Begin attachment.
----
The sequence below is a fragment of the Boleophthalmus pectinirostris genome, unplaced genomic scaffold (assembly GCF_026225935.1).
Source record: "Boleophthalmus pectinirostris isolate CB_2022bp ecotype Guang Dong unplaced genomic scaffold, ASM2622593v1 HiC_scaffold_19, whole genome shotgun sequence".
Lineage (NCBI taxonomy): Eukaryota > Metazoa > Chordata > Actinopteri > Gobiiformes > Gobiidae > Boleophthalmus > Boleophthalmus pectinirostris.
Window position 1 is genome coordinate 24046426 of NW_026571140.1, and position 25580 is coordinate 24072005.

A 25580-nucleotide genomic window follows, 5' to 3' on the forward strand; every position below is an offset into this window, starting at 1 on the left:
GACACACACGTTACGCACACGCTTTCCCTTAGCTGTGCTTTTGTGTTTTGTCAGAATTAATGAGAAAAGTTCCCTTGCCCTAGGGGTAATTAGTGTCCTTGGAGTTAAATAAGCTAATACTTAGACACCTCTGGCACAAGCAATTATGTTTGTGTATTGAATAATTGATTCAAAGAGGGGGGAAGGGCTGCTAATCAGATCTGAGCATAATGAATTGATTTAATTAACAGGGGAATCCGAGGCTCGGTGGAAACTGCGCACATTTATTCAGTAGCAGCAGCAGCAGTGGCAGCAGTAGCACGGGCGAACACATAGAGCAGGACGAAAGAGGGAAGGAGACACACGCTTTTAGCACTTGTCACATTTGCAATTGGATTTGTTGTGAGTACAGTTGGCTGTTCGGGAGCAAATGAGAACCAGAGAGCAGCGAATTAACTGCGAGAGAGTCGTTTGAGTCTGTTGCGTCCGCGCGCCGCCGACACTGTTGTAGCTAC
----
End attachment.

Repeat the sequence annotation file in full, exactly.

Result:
The sequence below is a fragment of the Boleophthalmus pectinirostris genome, unplaced genomic scaffold (assembly GCF_026225935.1).
Source record: "Boleophthalmus pectinirostris isolate CB_2022bp ecotype Guang Dong unplaced genomic scaffold, ASM2622593v1 HiC_scaffold_19, whole genome shotgun sequence".
Lineage (NCBI taxonomy): Eukaryota > Metazoa > Chordata > Actinopteri > Gobiiformes > Gobiidae > Boleophthalmus > Boleophthalmus pectinirostris.
Window position 1 is genome coordinate 24046426 of NW_026571140.1, and position 25580 is coordinate 24072005.

A 25580-nucleotide genomic window follows, 5' to 3' on the forward strand; every position below is an offset into this window, starting at 1 on the left:
GACACACACGTTACGCACACGCTTTCCCTTAGCTGTGCTTTTGTGTTTTGTCAGAATTAATGAGAAAAGTTCCCTTGCCCTAGGGGTAATTAGTGTCCTTGGAGTTAAATAAGCTAATACTTAGACACCTCTGGCACAAGCAATTATGTTTGTGTATTGAATAATTGATTCAAAGAGGGGGGAAGGGCTGCTAATCAGATCTGAGCATAATGAATTGATTTAATTAACAGGGGAATCCGAGGCTCGGTGGAAACTGCGCACATTTATTCAGTAGCAGCAGCAGCAGTGGCAGCAGTAGCACGGGCGAACACATAGAGCAGGACGAAAGAGGGAAGGAGACACACGCTTTTAGCACTTGTCACATTTGCAATTGGATTTGTTGTGAGTACAGTTGGCTGTTCGGGAGCAAATGAGAACCAGAGAGCAGCGAATTAACTGCGAGAGAGTCGTTTGAGTCTGTTGCGTCCGCGCGCCGCCGACACTGTTGTAGCTAC